Oregon Governor Kate Brown issues orders a pause for all Portland metro area counties; Planetizen reports on potential impacts of Biden win; federal unemployment benefits will expire at year end, and it appears unlikely that Congress will take action before then.
Both Oregon and Washington have seen record spikes in the number of new COVID cases over the last few weeks, and leaders in both states are weighing options for controlling the spread of the disease before the holidays. In Oregon, Governor Brown has ordered a two week “pause” for the counties with the highest infection rates, including Multnomah, Clackamas, Washington, Baker, Union, Marion, Jackson, Umatilla, and Malheur. During the pause, capacity at restaurants, bars, gyms, bowling alleys, and museums will be limited to 50 people, including staff. The Governor is also asking residents to keep social gatherings to 6 people or fewer. The counties included in the pause all have infection rates of at least 200 per 100,000 residents, except for Washington and Clackamas Counties. The Portland Metro’s suburban counties had case counts just under the threshold, but Governor Brown expressed concern over their high daily case counts. Tricia Mortell, Washington County Public Health Manager, issued a statement urging the public to cooperate with the new rules. She emphasized that area hospitals are, quote, “on the verge of becoming overwhelmed.” Cases are also spiking in the Puget Sound region of Washington. The state health agency believes the recent surge is part of a trend that started in King, Snohomish, and Pierce counties in mid-September.
The low inventory of homes for sale in the Portland Metro Area continues to drive prices up. The average sale price in the region jumped to $516,500 in October, a new high. And unlike in other years, October did not appear to be the start of a typical winter slowdown. During the first 10 months of 2020, the average sale price in the region was 6.5% higher than in the same period in 2019. The median price now sits at $460,000. Even higher-priced homes are seeing increased interest, due to a lack of inventory. And while there were 7.7% more homes listed in October than September, during the first 10 months of this year new listings were down 7.5%. October’s inventory was 1.1 months, a record low for the region. In addition, the wildfires that swept through the state earlier this fall destroyed 4,000 homes, driving up the number of people looking for a new place to live. Historically low interest rates are also likely driving up regional demand.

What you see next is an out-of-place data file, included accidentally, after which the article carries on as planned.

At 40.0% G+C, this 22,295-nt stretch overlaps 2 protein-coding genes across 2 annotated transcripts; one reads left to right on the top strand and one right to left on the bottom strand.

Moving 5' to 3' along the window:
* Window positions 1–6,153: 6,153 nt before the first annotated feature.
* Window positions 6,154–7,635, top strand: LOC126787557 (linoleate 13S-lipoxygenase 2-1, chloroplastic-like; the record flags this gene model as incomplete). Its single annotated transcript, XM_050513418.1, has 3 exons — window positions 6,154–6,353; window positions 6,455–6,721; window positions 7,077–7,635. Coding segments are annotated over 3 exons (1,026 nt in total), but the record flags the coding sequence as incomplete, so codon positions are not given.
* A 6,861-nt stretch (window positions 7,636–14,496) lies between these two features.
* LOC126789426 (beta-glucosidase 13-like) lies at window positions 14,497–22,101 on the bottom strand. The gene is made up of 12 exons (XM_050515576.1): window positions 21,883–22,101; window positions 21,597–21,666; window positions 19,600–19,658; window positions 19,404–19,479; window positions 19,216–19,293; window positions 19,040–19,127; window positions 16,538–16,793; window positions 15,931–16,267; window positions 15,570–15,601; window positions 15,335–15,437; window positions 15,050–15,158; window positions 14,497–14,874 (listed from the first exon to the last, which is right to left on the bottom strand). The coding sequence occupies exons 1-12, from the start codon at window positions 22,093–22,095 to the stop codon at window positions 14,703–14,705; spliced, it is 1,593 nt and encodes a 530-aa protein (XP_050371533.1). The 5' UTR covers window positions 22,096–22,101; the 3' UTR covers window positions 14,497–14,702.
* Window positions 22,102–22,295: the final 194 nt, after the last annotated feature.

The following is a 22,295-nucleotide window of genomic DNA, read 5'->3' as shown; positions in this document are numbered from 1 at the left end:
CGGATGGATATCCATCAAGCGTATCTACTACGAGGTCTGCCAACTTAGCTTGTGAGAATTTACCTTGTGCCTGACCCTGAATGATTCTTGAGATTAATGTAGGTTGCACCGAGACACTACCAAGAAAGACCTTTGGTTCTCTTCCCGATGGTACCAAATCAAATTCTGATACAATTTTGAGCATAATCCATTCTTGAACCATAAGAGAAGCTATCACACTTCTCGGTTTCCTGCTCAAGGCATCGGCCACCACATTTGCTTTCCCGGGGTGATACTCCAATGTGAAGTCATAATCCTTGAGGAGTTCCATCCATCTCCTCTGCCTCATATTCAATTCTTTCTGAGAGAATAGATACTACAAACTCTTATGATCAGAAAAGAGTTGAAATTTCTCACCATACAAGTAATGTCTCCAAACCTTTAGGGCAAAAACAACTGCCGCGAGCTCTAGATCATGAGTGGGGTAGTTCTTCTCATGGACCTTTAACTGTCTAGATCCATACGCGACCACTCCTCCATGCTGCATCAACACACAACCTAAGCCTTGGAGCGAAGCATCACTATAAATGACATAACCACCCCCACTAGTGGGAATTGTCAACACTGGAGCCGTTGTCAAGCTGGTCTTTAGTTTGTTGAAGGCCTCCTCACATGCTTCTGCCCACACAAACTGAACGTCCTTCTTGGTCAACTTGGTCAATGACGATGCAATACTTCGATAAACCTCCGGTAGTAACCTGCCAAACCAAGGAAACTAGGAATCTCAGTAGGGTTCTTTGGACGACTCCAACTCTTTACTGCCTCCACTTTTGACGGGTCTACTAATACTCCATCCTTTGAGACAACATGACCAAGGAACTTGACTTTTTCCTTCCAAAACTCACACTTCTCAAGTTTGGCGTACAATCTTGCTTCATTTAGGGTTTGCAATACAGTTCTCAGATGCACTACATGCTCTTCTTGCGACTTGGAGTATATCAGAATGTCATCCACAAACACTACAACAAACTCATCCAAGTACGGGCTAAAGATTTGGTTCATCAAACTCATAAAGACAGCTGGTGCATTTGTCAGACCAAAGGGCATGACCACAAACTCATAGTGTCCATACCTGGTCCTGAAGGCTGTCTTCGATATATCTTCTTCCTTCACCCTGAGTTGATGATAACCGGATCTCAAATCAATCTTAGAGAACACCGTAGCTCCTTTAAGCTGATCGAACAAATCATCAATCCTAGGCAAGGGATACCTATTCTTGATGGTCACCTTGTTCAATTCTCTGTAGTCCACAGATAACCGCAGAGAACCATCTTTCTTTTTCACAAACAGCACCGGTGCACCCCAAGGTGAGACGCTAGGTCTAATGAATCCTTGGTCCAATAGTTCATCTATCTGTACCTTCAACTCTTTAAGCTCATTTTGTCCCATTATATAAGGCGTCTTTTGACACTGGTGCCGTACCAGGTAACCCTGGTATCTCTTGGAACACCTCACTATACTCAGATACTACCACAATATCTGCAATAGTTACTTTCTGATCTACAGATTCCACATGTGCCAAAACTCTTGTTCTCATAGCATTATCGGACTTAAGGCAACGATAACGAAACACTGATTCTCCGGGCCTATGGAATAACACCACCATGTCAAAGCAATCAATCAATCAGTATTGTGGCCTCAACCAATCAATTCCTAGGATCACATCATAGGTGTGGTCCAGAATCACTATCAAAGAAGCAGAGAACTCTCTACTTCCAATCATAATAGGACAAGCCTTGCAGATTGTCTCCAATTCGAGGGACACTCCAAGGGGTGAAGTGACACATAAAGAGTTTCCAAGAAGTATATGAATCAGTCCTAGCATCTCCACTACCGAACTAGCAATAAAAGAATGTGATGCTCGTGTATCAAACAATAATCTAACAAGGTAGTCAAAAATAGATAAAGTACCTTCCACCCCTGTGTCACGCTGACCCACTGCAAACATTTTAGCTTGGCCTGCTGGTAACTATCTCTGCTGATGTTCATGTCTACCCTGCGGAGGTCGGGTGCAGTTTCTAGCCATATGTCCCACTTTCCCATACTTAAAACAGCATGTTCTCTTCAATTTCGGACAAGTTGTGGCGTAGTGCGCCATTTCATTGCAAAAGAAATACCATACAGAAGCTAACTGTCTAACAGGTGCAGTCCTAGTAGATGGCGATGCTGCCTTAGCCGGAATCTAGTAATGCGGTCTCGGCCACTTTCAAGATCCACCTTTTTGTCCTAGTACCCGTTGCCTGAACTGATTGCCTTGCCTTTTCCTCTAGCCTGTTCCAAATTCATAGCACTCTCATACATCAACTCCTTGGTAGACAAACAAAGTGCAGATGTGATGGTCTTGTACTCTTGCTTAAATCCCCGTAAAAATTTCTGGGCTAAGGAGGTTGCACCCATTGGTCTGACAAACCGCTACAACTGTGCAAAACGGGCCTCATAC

Despite the ongoing pandemic, a number of Portalnd Metro Area companies have reported good news in the last few weeks. Portland-based tech company Puppet, which provides software for managing data centers and large computing networks, announced that it is aiming for an IPO in 2021. Puppet would be the first Oregon-based tech firm to hold an initial public offering since 2004. Puppet employs 450 workers, the vast majority of whom are based in Portland. In addition, another Portland tech company is showing signs of growth. Bumped, a marketing technology startup that is pioneering a credit card rewards program that gives users fractional corporate stock shares, announced last week that it has raised $16 million in investments from venture capital firms. In a funding round two years ago, the company raised $14 million. Bumped employs 37 Portland-based workers. In Vancouver, Washington, the recent purchase of an industrial park could signal future growth. New Blueprint Partners and Rabina purchased the Vancouver Technolgoy Center for $35 million. They plan to convert the campus into best-in-class flex, industrial, and office space. According to Rabina president Josh Rabina, the buyers were drawn to the property due to the area’s population growth and large talent pool.
Following Vice President Biden’s victory in the presidential election earlier this month, Planetizen published a summary of what his win could mean for land use, transporation, and climate policies. Biden’s housing plan emphasizes the impact of land use policies on housing affordability, explicitly calling out the racist history of exclusionary zoning. He supports the HOME Act of 2019, which would require states that receive Community Development or Surface Transportation Block Grants to develop an inclusionary zoning strategy. Compared with his bold housing plan, Biden’s transportation agenda is less clear. While he frames his priorities around environmental justice, social equity, and safety, he also calls for large-scale investment in repairing roads, bridges, and highways. Although this focus on road investment does not necessarily indicate a strong commitment to limiting carbon emissions, the President-elect does have a $2 trillion climate change plan that includes overhauls of the nation’s electric grid and transportation industry. Importantly, however, all of his plans would require support from Congress, which could be limited by Republican opposition in the Senate.